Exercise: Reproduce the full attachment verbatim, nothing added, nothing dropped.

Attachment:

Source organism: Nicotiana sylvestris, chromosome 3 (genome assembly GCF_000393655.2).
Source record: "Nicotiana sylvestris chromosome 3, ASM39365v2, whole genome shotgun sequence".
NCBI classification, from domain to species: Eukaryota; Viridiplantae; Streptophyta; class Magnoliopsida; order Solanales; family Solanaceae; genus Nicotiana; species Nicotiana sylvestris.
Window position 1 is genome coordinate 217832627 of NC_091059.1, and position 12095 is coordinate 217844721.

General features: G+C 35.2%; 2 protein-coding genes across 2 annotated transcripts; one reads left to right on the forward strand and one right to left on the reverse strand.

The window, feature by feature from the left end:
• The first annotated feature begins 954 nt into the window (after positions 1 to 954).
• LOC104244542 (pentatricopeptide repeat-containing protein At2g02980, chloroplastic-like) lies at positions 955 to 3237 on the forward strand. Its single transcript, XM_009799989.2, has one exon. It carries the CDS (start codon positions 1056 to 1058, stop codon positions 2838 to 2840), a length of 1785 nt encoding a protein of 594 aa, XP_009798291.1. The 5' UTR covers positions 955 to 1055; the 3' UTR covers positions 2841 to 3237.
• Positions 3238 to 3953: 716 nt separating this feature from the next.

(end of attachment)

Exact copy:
Source organism: Nicotiana sylvestris, chromosome 3 (genome assembly GCF_000393655.2).
Source record: "Nicotiana sylvestris chromosome 3, ASM39365v2, whole genome shotgun sequence".
NCBI classification, from domain to species: Eukaryota; Viridiplantae; Streptophyta; class Magnoliopsida; order Solanales; family Solanaceae; genus Nicotiana; species Nicotiana sylvestris.
Window position 1 is genome coordinate 217832627 of NC_091059.1, and position 12095 is coordinate 217844721.

General features: G+C 35.2%; 2 protein-coding genes across 2 annotated transcripts; one reads left to right on the forward strand and one right to left on the reverse strand.

The window, feature by feature from the left end:
• The first annotated feature begins 954 nt into the window (after positions 1 to 954).
• LOC104244542 (pentatricopeptide repeat-containing protein At2g02980, chloroplastic-like) lies at positions 955 to 3237 on the forward strand. Its single transcript, XM_009799989.2, has one exon. It carries the CDS (start codon positions 1056 to 1058, stop codon positions 2838 to 2840), a length of 1785 nt encoding a protein of 594 aa, XP_009798291.1. The 5' UTR covers positions 955 to 1055; the 3' UTR covers positions 2841 to 3237.
• Positions 3238 to 3953: 716 nt separating this feature from the next.